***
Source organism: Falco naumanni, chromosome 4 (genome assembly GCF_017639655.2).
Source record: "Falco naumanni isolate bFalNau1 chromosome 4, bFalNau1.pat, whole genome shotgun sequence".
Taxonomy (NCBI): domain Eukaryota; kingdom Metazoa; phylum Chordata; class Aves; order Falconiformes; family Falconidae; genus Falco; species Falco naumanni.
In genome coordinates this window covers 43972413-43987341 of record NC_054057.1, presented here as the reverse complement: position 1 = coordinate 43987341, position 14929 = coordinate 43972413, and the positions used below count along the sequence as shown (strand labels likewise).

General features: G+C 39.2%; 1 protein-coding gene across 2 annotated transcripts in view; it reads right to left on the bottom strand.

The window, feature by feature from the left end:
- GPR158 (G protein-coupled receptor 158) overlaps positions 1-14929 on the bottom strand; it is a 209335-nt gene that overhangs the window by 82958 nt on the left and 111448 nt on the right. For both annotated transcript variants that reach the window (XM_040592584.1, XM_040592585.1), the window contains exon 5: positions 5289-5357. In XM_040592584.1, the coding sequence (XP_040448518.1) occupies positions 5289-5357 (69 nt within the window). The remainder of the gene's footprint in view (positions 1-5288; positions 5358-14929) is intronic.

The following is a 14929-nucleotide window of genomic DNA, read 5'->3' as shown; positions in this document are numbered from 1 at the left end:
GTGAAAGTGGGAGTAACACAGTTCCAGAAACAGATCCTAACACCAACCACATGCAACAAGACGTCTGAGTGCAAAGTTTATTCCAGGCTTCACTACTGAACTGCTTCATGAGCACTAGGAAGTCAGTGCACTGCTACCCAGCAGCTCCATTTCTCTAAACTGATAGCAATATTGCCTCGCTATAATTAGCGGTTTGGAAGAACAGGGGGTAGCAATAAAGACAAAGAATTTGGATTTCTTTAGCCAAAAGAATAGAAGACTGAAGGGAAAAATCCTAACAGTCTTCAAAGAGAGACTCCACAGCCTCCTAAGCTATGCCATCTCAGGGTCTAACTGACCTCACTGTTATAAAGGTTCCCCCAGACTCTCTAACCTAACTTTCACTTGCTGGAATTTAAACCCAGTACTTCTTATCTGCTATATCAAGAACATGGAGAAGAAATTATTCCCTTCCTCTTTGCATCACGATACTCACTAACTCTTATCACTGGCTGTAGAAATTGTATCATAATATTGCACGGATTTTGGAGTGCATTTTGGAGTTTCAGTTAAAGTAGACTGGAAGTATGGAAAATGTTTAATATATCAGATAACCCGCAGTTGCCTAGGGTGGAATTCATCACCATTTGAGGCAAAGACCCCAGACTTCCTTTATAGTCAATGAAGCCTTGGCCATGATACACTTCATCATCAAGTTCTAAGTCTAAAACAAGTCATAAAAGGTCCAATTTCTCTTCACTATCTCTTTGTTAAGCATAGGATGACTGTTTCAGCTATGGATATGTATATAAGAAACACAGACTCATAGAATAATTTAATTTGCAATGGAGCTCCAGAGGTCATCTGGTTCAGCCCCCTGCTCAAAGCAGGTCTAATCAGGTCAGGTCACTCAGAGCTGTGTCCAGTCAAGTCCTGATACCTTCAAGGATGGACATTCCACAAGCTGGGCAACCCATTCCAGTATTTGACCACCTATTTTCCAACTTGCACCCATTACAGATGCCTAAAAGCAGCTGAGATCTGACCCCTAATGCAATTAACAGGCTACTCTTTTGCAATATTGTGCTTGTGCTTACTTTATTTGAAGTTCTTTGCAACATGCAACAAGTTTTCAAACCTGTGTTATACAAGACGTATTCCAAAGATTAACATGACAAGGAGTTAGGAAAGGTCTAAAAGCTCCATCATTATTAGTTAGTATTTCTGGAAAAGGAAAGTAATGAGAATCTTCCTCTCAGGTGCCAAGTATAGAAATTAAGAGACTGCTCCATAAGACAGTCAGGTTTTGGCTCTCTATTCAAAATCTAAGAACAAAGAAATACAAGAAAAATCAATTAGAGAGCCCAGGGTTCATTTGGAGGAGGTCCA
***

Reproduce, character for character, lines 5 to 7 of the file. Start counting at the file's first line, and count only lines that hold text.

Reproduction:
General features: G+C 39.2%; 1 protein-coding gene across 2 annotated transcripts in view; it reads right to left on the bottom strand.

The window, feature by feature from the left end:
- GPR158 (G protein-coupled receptor 158) overlaps positions 1-14929 on the bottom strand; it is a 209335-nt gene that overhangs the window by 82958 nt on the left and 111448 nt on the right. For both annotated transcript variants that reach the window (XM_040592584.1, XM_040592585.1), the window contains exon 5: positions 5289-5357. In XM_040592584.1, the coding sequence (XP_040448518.1) occupies positions 5289-5357 (69 nt within the window). The remainder of the gene's footprint in view (positions 1-5288; positions 5358-14929) is intronic.